Tuesday, March 24, 2009


Diabetes… Know the Enemy.

This month’s MedFN newsletter is dedicated to supporting the American Diabetes Association’s powerful efforts to build awareness of the growing threat and catastrophic impact Diabetes is inflicting across the country.

While Diabetes has been a known disease for decades, there still remains a number of major misunderstandings about Diabetes that we encourage everyone to read.

The following information is taken from the official web site of the American Diabetes Association ( www.diabetes.org )

American Diabetes Alert Day

The 21st annual American Diabetes Alert Day is Tuesday, March 24, 2009.

The American Diabetes Alert Day is a one-day, “wake-up” call to inform the American public about the seriousness of diabetes. The American Diabetes Association encourages people to take the Diabetes Risk Test and find out if they, or their loved ones, are at risk for developing type 2 diabetes. Observed on the fourth Tuesday of every March, Why is Diabetes Alert Day important?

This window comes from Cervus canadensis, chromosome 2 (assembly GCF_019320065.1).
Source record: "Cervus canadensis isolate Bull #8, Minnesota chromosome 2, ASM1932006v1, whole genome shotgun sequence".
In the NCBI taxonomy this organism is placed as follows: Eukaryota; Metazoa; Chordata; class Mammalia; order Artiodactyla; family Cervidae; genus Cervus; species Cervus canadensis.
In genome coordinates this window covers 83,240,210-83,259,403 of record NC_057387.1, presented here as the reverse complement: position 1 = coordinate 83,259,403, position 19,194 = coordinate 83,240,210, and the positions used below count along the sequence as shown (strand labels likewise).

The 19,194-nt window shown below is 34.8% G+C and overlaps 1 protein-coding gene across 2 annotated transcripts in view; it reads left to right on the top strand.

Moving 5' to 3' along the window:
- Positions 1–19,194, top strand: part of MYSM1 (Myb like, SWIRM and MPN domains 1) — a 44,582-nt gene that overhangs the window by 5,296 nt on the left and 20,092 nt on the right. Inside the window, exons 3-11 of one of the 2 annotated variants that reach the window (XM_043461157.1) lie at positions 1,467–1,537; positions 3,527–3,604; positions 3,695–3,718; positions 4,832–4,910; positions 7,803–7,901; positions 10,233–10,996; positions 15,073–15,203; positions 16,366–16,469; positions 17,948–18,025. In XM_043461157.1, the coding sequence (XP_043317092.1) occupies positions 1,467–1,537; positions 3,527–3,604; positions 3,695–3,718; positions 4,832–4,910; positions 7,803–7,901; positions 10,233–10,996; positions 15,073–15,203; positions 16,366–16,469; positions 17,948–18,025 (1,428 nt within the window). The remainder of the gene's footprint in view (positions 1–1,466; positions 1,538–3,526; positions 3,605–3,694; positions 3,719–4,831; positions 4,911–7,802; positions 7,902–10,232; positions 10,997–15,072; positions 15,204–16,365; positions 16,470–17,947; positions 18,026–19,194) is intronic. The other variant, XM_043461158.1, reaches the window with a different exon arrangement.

* 23.6 million children and adults in the U.S. have diabetes

* Nearly one-quarter of those do not know they have diabetes
* One in five Americans is at risk for developing type 2 diabetes

Early Diagnosis Can Make the Biggest Difference

For many, diagnosis may come seven to ten years after the onset of the disease. Therefore, early diagnosis is critical to successful treatment and delaying or preventing some of its complications such as heart disease, blindness, kidney disease, stroke, amputation and death.

Risk Factors

Type 2 Diabetes is a major risk for people with the following characteristics:

* Overweight
* An under-active, sedentary lifestyle
* Over the age of 45
* African Americans, Latinos, Native Americans, and people who have a family history of the disease are at an increased risk for type 2 diabetes.

Take the Test!

The Diabetes Risk Test shows users whether they are at low, moderate, or high risk for diabetes. If they are at high risk, they are encouraged to schedule an appointment with their healthcare provider.

On Diabetes Alert Day, the American Diabetes Association will "Sound the Alert" about the dangers of diabetes. To help people better recognize their own risk for type 2 diabetes, the American Diabetes Association encourages the public to take the Diabetes Risk Test which requires users to answer simple questions about weight, age, family history and other potential risk factors for diabetes.